Skip to main content

Susan O'Rourke | November 15, 2023

This November, UNC World View has artificial intelligence on the mind. With Prof. Arv Malhotra’s lecture “Going ‘Back to the Future’ of Work in the AI Age,” coming up, we were curious about continuing research on the use of artificial intelligence in schools. The report Artificial Intelligence and the Future of Teaching and Learning: Insights and Recommendations from the Office of Educational Technology (published in May 2023) offers insights into the possibilities and limitations of this technology and how to productively integrate it into learning while still fostering students’ critical thinking and communication skills, creativity, and independence.

The report outlines how AI has changed the way educators and students see technology functioning in their classes and provides a few key takeaways:

  • AI enables new forms of interaction. Students and teachers can speak, gesture, sketch, and use other natural human modes of communication to interact with a computational resource and each other. AI can generate human-like responses, as well. These new forms of action may provide supports to students with disabilities.”
  • AI can help educators address variability in student learning. With AI, designers can anticipate and address the long tail of variations in how students can successfully learn—whereas traditional curricular resources were designed to teach to the middle or most common learning pathways. For example, AI-enabled educational technology may be deployed to adapt to each student’s English language abilities with greater support for the range of skills and needs among English learners.”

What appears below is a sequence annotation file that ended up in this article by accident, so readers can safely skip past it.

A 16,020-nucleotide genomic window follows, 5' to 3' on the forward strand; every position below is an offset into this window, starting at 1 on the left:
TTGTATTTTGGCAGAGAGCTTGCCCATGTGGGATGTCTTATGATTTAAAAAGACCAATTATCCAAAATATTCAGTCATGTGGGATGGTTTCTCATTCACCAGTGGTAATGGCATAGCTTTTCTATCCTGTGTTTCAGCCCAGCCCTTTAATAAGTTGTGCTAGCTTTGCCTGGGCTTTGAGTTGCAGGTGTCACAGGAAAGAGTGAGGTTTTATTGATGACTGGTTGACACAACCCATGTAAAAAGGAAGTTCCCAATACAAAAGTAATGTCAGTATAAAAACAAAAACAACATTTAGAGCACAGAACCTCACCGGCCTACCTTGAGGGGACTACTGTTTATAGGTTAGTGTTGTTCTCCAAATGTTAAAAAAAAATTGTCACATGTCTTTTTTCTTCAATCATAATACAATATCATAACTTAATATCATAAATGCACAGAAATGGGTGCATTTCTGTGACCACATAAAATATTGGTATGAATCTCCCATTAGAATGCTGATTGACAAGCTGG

• AI can enhance feedback loops. AI can increase the quality and quantity of feedback provided to students and teachers, as well as suggesting resources to advance their teaching and learning”

However, the report also recognizes that there are concerns regarding AI’s development, possible biases, and misuse that need to be accounted for. The report explains that “AI increases risks already present in educational technology, especially data privacy and security. AI adds new risks of algorithmic discrimination due to unwanted patterns in existing data and unfair automated decision-making.”

Thus, officials are examining how a “Blueprint for an AI Bill of Rights” can serve as “a sound starting place for investigating the potential risks in particular AI systems, especially …. [those] that may arise in educational settings.”

Diagram from Office of Educational Technology's Report Artificial Intelligence and the Future of Teaching and Learning
Diagram from Office of Educational Technology’s Report Artificial Intelligence and the Future of Teaching and Learning

Officials ultimately affirm the importance of “humans-in-the-loop” and that teachers are foundational to education and integral to the process of determining AI’s contributions to students’ learning experiences.


We continue to remain curious about the development of this technology!